Integrated Crop Management News

Links to these articles are strongly encouraged. Articles may be republished without further permission if published as written and if credit is given to the author, Integrated Crop Management News, and Iowa State University Extension and Outreach. If articles are used in any other manner, permission from the author is required.

Summer Flooding of Hay Fields and Pastures

June 10, 2008

By Stephen K. Barnhart, Department of Agronomy

Most forage crops perform best when soils have adequate, but not excessive, soil moisture. Standing water, flowing water and waterlogged soils following heavy summer rainstorms or extended periods of higher than normal rainfall patterns can all cause management concerns for forage crops.

Management Suggestions

Economic Impact of Delayed and Prevented Planting

June 10, 2008

By William Edwards, Department of Economics

Most crop producers know that to achieve optimum yields it is important to plant early. However, in years like this when cold weather or frequent rains prevented tillage and planting from being completed, some adjustments may be made to the amount of coverage provided by Multiple Peril Crop Insurance (MPCI) as well as other types of crop insurance. These adjustments are subject to revision each year by the Risk Management Agency and crop insurance vendors.

SCN Confirmed for First Time in Lyon County

June 10, 2008
Map of Iowa indicating the years the counties were infested with SCN

By Greg Tylka, Department of Plant Pathology

Research and extension personnel in Iowa have tracked soybean cyst nematode (SCN) infestations by county since initial discovery of the nematode in Winnebago County in 1978.

Stalk Borers Set to Invade Border Rows

June 9, 2008
Image of stalk borer damage to border rows

By Marlin Rice and Rich Pope, Department of Entomology

Stalk borers are notorious for killing or stunting corn rows next to fences, grassed waterways and conservation terraces. To stop this damage, fields must be scouted and an insecticide applied on a timely basis before the larvae have an opportunity to tunnel into the growing point of the young plants.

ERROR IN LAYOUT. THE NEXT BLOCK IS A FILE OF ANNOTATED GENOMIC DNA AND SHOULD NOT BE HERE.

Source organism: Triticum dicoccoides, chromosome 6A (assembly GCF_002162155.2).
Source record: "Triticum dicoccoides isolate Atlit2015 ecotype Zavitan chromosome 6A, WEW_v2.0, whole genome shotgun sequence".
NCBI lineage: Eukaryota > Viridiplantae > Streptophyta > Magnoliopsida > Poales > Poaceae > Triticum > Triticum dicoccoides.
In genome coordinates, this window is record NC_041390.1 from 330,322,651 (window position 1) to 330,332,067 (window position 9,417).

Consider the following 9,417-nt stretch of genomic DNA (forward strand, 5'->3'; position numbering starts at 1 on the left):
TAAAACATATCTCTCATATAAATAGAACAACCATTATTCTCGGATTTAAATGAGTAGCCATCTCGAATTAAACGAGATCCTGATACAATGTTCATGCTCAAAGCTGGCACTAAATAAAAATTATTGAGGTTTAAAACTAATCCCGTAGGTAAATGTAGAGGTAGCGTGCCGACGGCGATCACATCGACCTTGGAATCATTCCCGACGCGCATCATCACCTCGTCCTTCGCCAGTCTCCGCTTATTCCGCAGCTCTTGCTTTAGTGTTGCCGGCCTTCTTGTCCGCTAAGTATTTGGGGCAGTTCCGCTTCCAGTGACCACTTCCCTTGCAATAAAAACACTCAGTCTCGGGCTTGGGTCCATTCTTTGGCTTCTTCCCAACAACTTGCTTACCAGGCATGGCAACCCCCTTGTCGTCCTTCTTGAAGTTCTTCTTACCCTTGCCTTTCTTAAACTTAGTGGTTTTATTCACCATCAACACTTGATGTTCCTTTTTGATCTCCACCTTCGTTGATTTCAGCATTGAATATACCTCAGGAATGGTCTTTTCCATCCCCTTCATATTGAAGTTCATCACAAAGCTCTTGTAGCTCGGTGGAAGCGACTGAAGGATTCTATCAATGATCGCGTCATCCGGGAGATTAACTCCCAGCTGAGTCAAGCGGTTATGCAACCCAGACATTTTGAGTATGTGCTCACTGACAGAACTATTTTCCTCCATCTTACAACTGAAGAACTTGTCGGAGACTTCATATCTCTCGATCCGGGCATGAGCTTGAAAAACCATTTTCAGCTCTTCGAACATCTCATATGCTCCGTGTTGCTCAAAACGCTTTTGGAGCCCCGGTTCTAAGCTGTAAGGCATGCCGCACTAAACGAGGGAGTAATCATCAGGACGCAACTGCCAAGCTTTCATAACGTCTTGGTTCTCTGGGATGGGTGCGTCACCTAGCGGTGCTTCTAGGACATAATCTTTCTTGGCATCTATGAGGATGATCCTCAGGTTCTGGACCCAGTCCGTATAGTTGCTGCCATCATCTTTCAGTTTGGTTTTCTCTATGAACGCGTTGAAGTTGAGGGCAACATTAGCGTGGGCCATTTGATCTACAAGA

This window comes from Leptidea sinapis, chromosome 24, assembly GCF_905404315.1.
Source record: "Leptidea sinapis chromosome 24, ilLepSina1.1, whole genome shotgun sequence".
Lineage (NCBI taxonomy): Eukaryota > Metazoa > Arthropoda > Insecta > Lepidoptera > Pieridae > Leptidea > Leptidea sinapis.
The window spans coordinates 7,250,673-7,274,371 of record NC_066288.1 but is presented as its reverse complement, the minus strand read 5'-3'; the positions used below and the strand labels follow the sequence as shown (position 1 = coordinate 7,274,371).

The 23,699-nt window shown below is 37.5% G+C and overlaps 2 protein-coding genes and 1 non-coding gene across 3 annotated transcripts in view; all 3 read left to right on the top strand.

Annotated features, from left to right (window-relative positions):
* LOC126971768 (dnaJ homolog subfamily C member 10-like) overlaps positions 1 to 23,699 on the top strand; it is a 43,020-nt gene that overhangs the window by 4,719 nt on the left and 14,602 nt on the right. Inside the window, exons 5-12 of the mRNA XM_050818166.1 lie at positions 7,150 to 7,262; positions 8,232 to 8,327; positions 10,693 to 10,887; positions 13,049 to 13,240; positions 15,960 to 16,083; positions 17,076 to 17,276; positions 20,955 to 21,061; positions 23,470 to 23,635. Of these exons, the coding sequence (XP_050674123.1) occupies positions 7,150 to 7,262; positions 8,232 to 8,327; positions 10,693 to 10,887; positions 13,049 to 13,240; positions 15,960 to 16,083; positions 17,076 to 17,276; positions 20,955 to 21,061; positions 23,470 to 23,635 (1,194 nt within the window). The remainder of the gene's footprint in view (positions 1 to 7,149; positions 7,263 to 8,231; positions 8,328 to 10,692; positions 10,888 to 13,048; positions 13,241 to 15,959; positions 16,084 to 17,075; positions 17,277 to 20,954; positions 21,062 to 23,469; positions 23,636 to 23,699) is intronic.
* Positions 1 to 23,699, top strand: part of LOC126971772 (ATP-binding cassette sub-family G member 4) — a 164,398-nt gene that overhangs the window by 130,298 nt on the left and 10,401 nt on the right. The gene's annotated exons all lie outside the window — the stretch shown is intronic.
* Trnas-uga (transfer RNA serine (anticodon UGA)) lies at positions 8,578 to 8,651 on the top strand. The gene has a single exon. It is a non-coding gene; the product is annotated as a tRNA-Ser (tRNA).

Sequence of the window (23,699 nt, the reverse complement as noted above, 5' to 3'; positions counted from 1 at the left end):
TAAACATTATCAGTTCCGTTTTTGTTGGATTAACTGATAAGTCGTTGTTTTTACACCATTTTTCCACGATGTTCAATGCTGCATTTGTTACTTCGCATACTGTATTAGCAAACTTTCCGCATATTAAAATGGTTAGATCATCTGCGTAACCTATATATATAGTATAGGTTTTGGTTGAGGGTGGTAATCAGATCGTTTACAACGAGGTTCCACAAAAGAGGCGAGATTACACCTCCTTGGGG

June is Bustin' Out All Over!

June 9, 2008
Image of base 50 degree F degree days in regions of Iowa from May 1 to June 8, 2008

And then it rained, and rained some more. Heavy and severe thunderstorms were generated by a lingering front that parked over Iowa for the bulk of the week. Consequently, little field work was accomplished in most fields in Iowa.

Assessing Hail Injury in Corn

June 7, 2008
image of hail damage on corn at the sixth leaf stage

By Roger Elmore and Lori Abendroth, Department of Agronomy

Storms on June 4 and 5 not only brought more ‘unwelcomed’ rain but also damaging winds and destructive hail. Variation currently exists in corn development across Iowa, ranging from emerged to the sixth leaf stage. Vegetative stages are determined and most often referred to based on the leaf-collar method developed by Iowa State agronomists.

Heavy Rain, Soil Erosion and Nutrient Losses

June 5, 2008
Image of soil erosion in a conventionally tilled field

By Mahdi Al Kaisi, Department of Agronomy, and Matt Helmers, Department of Ag and BioSystems Engineering

As we write this article spring rains are coming hard and fast causing substantial soil erosion when soils are most vulnerable because of degraded crop residue cover, soil preparation by tillage and no crop canopy.

Late May Weather: A Mixed Message

June 3, 2008
Image of base 50 degree F degree days in regions of Iowa from May 1 to June 1, 2008

Iowa weather during the last week of May behaved like, well, Iowa spring weather.

For the week, temperatures statewide were close to or slightly below long-term averages, and soil temperatures were general for rapid growth and development of both corn and soybean.

In addition, sporadic rains from “dust settlers” to “goose drowners” led to lots of variability in crop progress, with only a day or two suitable for field work; some areas of northwest and west central Iowa being the exceptions where more work time was available.

How Late Can Soybeans be Planted?

June 2, 2008
Table of the effect of planting date on soybean yields in Iowa

By Palle Pedersen, Department of Agronomy

Whether we like it,or not, there are many areas in Iowa where farmers are still waiting to plant soybeans and now, given the recent weather, many fields are going to need to be replanted. Based on the May 25 estimates from USDA, only 72 percent of our soybean acres were planted compared 80 percent last year. Bottom line: we can continue to plant soybeans until early July but a few management practices may need to be changed.